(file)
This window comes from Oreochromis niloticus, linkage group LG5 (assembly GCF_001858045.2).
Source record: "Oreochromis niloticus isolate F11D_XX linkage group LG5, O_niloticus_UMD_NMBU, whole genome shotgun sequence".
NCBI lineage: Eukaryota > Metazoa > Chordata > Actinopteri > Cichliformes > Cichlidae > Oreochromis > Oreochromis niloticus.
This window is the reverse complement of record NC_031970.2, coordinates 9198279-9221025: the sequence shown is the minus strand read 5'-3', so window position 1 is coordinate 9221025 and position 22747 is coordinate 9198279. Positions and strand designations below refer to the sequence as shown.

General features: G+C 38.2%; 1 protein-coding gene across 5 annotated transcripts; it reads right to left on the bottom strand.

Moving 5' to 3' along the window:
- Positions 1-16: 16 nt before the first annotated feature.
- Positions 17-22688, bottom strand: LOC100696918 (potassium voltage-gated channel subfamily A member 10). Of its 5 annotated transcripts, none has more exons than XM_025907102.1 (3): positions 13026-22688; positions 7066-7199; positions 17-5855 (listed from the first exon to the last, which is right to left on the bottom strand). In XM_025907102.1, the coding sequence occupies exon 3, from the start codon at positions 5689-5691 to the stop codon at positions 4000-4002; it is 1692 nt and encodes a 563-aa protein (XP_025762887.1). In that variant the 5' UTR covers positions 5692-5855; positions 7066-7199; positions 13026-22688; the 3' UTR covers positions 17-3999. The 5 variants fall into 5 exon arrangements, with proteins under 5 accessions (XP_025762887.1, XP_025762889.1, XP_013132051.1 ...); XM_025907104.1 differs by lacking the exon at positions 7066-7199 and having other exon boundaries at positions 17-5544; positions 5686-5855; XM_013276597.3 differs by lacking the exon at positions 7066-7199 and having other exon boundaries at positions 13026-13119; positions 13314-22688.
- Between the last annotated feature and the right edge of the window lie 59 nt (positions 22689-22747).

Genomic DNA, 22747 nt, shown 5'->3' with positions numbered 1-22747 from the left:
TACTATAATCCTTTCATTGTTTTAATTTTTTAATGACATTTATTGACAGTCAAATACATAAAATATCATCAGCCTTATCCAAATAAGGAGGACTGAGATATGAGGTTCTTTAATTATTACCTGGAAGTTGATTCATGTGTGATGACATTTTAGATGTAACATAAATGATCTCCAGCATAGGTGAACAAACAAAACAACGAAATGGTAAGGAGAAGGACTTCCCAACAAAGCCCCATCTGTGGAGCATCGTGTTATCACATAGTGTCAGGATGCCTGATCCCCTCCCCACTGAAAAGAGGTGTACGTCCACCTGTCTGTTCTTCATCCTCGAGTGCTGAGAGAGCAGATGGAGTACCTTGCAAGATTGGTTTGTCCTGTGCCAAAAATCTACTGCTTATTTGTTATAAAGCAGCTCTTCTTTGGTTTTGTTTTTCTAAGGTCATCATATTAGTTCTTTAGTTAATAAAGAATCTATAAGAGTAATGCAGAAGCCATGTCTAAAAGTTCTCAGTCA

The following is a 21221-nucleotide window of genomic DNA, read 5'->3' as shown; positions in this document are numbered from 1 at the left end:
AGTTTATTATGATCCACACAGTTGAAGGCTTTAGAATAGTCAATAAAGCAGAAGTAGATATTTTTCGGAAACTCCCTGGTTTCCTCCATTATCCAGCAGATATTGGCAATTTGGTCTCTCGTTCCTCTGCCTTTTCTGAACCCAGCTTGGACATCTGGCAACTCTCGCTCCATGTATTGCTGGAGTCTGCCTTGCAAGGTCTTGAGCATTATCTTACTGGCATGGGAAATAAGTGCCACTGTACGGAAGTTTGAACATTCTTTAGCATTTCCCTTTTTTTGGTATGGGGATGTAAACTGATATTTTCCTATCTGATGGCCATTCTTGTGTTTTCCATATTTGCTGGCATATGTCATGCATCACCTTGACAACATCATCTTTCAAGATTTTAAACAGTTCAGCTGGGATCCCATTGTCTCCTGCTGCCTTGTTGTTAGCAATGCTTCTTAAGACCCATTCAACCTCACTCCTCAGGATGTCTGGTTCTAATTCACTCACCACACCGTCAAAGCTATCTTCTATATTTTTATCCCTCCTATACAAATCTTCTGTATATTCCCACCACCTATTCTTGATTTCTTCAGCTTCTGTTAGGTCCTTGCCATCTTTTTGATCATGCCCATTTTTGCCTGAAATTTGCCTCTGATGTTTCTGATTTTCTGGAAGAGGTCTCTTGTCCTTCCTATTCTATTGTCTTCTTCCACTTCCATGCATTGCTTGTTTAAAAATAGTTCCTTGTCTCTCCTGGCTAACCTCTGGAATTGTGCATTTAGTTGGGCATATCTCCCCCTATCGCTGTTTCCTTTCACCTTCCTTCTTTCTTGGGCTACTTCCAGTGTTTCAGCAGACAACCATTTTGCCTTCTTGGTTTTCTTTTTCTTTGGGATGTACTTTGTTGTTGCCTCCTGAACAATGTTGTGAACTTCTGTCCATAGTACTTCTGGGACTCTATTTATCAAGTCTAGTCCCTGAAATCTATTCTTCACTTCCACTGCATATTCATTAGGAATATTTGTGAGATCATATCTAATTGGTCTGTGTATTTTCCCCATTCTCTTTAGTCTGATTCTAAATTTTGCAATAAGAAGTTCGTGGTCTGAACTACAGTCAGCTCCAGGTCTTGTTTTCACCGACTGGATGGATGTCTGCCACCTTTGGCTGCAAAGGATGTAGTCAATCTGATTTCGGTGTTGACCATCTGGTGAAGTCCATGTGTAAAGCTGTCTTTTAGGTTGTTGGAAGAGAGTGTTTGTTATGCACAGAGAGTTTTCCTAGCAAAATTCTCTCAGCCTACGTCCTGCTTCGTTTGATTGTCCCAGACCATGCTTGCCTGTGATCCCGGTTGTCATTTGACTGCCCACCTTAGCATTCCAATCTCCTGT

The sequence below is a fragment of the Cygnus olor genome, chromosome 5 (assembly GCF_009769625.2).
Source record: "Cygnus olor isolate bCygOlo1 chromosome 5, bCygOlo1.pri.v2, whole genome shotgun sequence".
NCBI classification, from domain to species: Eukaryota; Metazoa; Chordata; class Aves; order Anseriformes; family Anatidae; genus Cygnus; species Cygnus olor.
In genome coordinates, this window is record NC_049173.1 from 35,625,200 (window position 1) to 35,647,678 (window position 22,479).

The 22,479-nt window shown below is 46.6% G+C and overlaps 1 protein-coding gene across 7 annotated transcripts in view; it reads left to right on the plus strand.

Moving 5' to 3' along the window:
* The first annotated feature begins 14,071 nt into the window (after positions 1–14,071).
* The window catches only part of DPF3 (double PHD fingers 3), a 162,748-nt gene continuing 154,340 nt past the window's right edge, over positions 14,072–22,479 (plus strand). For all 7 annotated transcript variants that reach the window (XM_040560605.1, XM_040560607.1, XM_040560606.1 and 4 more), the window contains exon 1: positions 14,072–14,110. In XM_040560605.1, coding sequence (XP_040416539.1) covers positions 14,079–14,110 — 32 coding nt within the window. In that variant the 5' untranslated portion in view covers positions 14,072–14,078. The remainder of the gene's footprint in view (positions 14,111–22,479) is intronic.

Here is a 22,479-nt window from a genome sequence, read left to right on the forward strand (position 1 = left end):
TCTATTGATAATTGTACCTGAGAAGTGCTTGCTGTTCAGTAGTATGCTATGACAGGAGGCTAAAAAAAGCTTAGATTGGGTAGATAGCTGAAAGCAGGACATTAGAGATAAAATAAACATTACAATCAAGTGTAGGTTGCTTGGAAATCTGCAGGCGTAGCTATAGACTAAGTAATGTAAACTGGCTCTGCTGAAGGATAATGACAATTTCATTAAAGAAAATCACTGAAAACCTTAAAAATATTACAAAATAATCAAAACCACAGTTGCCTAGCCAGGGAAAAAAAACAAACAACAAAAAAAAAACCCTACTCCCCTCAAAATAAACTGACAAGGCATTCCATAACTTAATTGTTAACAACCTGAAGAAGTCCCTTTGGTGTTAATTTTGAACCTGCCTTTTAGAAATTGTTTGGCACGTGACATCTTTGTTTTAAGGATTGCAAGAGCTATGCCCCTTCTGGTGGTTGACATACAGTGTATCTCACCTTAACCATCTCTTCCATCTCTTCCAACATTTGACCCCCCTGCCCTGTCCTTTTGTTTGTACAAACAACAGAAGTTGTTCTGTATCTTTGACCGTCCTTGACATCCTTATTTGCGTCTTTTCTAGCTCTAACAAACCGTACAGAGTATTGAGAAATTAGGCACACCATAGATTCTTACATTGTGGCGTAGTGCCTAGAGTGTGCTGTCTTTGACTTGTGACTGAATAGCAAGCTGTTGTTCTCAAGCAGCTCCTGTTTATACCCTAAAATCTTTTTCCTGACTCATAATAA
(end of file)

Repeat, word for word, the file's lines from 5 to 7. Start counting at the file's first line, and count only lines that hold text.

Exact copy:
General features: G+C 38.2%; 1 protein-coding gene across 5 annotated transcripts; it reads right to left on the bottom strand.

Moving 5' to 3' along the window:
- Positions 1-16: 16 nt before the first annotated feature.